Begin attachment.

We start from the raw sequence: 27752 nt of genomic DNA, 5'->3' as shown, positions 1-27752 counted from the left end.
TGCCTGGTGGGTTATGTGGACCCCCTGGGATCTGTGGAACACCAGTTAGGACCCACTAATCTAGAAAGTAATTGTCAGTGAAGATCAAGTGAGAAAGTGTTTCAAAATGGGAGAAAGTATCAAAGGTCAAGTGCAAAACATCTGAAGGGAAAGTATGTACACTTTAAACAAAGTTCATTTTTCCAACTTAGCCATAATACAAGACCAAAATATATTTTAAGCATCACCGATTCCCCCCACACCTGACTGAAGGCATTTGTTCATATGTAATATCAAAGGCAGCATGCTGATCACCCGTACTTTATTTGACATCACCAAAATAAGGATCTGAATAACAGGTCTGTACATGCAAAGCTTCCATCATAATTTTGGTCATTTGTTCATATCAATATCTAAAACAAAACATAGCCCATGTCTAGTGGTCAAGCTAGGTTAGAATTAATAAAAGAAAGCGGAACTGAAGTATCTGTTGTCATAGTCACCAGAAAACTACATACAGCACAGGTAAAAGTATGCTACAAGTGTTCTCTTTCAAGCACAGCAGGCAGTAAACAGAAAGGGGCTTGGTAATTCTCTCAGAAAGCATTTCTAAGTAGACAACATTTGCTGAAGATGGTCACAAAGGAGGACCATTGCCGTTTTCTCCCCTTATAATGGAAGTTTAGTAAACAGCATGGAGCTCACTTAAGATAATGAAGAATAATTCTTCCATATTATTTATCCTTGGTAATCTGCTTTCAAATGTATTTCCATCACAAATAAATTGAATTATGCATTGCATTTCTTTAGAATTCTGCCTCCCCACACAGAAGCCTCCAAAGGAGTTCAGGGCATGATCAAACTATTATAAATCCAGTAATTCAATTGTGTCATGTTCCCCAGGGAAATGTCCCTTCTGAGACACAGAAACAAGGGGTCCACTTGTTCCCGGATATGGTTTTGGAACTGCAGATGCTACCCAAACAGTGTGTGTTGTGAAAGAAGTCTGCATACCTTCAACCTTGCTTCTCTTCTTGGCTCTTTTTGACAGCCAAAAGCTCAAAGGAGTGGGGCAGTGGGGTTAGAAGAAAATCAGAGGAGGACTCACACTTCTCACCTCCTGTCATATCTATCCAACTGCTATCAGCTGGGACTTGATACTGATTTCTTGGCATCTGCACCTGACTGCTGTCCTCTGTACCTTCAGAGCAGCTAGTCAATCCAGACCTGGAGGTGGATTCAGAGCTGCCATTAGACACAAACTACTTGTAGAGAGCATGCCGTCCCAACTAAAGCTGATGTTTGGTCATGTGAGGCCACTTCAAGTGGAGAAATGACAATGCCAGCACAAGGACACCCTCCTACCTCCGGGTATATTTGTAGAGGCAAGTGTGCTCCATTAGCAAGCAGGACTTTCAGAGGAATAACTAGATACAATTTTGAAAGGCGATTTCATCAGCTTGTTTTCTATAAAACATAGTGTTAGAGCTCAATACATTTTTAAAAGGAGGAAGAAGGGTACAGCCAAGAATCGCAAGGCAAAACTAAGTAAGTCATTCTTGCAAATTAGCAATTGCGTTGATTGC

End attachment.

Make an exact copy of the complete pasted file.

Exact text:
We start from the raw sequence: 27752 nt of genomic DNA, 5'->3' as shown, positions 1-27752 counted from the left end.
TGCCTGGTGGGTTATGTGGACCCCCTGGGATCTGTGGAACACCAGTTAGGACCCACTAATCTAGAAAGTAATTGTCAGTGAAGATCAAGTGAGAAAGTGTTTCAAAATGGGAGAAAGTATCAAAGGTCAAGTGCAAAACATCTGAAGGGAAAGTATGTACACTTTAAACAAAGTTCATTTTTCCAACTTAGCCATAATACAAGACCAAAATATATTTTAAGCATCACCGATTCCCCCCACACCTGACTGAAGGCATTTGTTCATATGTAATATCAAAGGCAGCATGCTGATCACCCGTACTTTATTTGACATCACCAAAATAAGGATCTGAATAACAGGTCTGTACATGCAAAGCTTCCATCATAATTTTGGTCATTTGTTCATATCAATATCTAAAACAAAACATAGCCCATGTCTAGTGGTCAAGCTAGGTTAGAATTAATAAAAGAAAGCGGAACTGAAGTATCTGTTGTCATAGTCACCAGAAAACTACATACAGCACAGGTAAAAGTATGCTACAAGTGTTCTCTTTCAAGCACAGCAGGCAGTAAACAGAAAGGGGCTTGGTAATTCTCTCAGAAAGCATTTCTAAGTAGACAACATTTGCTGAAGATGGTCACAAAGGAGGACCATTGCCGTTTTCTCCCCTTATAATGGAAGTTTAGTAAACAGCATGGAGCTCACTTAAGATAATGAAGAATAATTCTTCCATATTATTTATCCTTGGTAATCTGCTTTCAAATGTATTTCCATCACAAATAAATTGAATTATGCATTGCATTTCTTTAGAATTCTGCCTCCCCACACAGAAGCCTCCAAAGGAGTTCAGGGCATGATCAAACTATTATAAATCCAGTAATTCAATTGTGTCATGTTCCCCAGGGAAATGTCCCTTCTGAGACACAGAAACAAGGGGTCCACTTGTTCCCGGATATGGTTTTGGAACTGCAGATGCTACCCAAACAGTGTGTGTTGTGAAAGAAGTCTGCATACCTTCAACCTTGCTTCTCTTCTTGGCTCTTTTTGACAGCCAAAAGCTCAAAGGAGTGGGGCAGTGGGGTTAGAAGAAAATCAGAGGAGGACTCACACTTCTCACCTCCTGTCATATCTATCCAACTGCTATCAGCTGGGACTTGATACTGATTTCTTGGCATCTGCACCTGACTGCTGTCCTCTGTACCTTCAGAGCAGCTAGTCAATCCAGACCTGGAGGTGGATTCAGAGCTGCCATTAGACACAAACTACTTGTAGAGAGCATGCCGTCCCAACTAAAGCTGATGTTTGGTCATGTGAGGCCACTTCAAGTGGAGAAATGACAATGCCAGCACAAGGACACCCTCCTACCTCCGGGTATATTTGTAGAGGCAAGTGTGCTCCATTAGCAAGCAGGACTTTCAGAGGAATAACTAGATACAATTTTGAAAGGCGATTTCATCAGCTTGTTTTCTATAAAACATAGTGTTAGAGCTCAATACATTTTTAAAAGGAGGAAGAAGGGTACAGCCAAGAATCGCAAGGCAAAACTAAGTAAGTCATTCTTGCAAATTAGCAATTGCGTTGATTGC